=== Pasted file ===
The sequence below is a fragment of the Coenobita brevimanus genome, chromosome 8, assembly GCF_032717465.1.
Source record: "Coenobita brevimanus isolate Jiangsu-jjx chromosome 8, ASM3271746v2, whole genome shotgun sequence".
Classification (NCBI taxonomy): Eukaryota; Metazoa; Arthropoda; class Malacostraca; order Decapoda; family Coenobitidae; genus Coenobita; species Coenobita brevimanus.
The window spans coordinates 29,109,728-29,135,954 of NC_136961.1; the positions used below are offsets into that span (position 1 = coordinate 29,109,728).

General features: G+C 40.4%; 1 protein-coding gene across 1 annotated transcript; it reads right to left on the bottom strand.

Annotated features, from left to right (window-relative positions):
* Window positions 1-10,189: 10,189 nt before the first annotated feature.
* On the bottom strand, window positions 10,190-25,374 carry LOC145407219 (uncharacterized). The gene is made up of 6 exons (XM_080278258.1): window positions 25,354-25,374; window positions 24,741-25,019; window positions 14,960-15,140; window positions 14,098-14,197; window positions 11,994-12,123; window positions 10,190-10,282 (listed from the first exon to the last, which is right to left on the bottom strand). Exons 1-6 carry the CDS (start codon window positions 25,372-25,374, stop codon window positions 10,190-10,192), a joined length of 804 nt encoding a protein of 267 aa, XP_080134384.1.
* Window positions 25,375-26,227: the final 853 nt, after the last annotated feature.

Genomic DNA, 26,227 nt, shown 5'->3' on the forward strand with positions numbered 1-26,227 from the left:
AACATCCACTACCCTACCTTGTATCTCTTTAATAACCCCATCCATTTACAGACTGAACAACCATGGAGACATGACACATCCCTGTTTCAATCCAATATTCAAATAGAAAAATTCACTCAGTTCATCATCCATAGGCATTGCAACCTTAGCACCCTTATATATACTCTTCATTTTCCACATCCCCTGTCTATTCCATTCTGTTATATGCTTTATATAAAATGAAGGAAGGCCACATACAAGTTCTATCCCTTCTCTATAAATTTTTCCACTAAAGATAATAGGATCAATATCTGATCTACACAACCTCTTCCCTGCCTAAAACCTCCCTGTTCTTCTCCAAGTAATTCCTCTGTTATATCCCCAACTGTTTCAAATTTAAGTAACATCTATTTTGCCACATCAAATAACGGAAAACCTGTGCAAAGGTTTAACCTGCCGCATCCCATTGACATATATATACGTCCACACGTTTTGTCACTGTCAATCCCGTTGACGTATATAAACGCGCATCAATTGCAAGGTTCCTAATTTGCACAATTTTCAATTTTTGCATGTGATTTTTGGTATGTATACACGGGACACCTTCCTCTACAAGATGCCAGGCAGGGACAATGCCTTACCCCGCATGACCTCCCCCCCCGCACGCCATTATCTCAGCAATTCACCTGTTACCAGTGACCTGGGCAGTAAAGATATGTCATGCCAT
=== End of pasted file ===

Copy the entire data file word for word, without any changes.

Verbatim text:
The sequence below is a fragment of the Coenobita brevimanus genome, chromosome 8, assembly GCF_032717465.1.
Source record: "Coenobita brevimanus isolate Jiangsu-jjx chromosome 8, ASM3271746v2, whole genome shotgun sequence".
Classification (NCBI taxonomy): Eukaryota; Metazoa; Arthropoda; class Malacostraca; order Decapoda; family Coenobitidae; genus Coenobita; species Coenobita brevimanus.
The window spans coordinates 29,109,728-29,135,954 of NC_136961.1; the positions used below are offsets into that span (position 1 = coordinate 29,109,728).

General features: G+C 40.4%; 1 protein-coding gene across 1 annotated transcript; it reads right to left on the bottom strand.

Annotated features, from left to right (window-relative positions):
* Window positions 1-10,189: 10,189 nt before the first annotated feature.
* On the bottom strand, window positions 10,190-25,374 carry LOC145407219 (uncharacterized). The gene is made up of 6 exons (XM_080278258.1): window positions 25,354-25,374; window positions 24,741-25,019; window positions 14,960-15,140; window positions 14,098-14,197; window positions 11,994-12,123; window positions 10,190-10,282 (listed from the first exon to the last, which is right to left on the bottom strand). Exons 1-6 carry the CDS (start codon window positions 25,372-25,374, stop codon window positions 10,190-10,192), a joined length of 804 nt encoding a protein of 267 aa, XP_080134384.1.
* Window positions 25,375-26,227: the final 853 nt, after the last annotated feature.

Genomic DNA, 26,227 nt, shown 5'->3' on the forward strand with positions numbered 1-26,227 from the left:
AACATCCACTACCCTACCTTGTATCTCTTTAATAACCCCATCCATTTACAGACTGAACAACCATGGAGACATGACACATCCCTGTTTCAATCCAATATTCAAATAGAAAAATTCACTCAGTTCATCATCCATAGGCATTGCAACCTTAGCACCCTTATATATACTCTTCATTTTCCACATCCCCTGTCTATTCCATTCTGTTATATGCTTTATATAAAATGAAGGAAGGCCACATACAAGTTCTATCCCTTCTCTATAAATTTTTCCACTAAAGATAATAGGATCAATATCTGATCTACACAACCTCTTCCCTGCCTAAAACCTCCCTGTTCTTCTCCAAGTAATTCCTCTGTTATATCCCCAACTGTTTCAAATTTAAGTAACATCTATTTTGCCACATCAAATAACGGAAAACCTGTGCAAAGGTTTAACCTGCCGCATCCCATTGACATATATATACGTCCACACGTTTTGTCACTGTCAATCCCGTTGACGTATATAAACGCGCATCAATTGCAAGGTTCCTAATTTGCACAATTTTCAATTTTTGCATGTGATTTTTGGTATGTATACACGGGACACCTTCCTCTACAAGATGCCAGGCAGGGACAATGCCTTACCCCGCATGACCTCCCCCCCCGCACGCCATTATCTCAGCAATTCACCTGTTACCAGTGACCTGGGCAGTAAAGATATGTCATGCCAT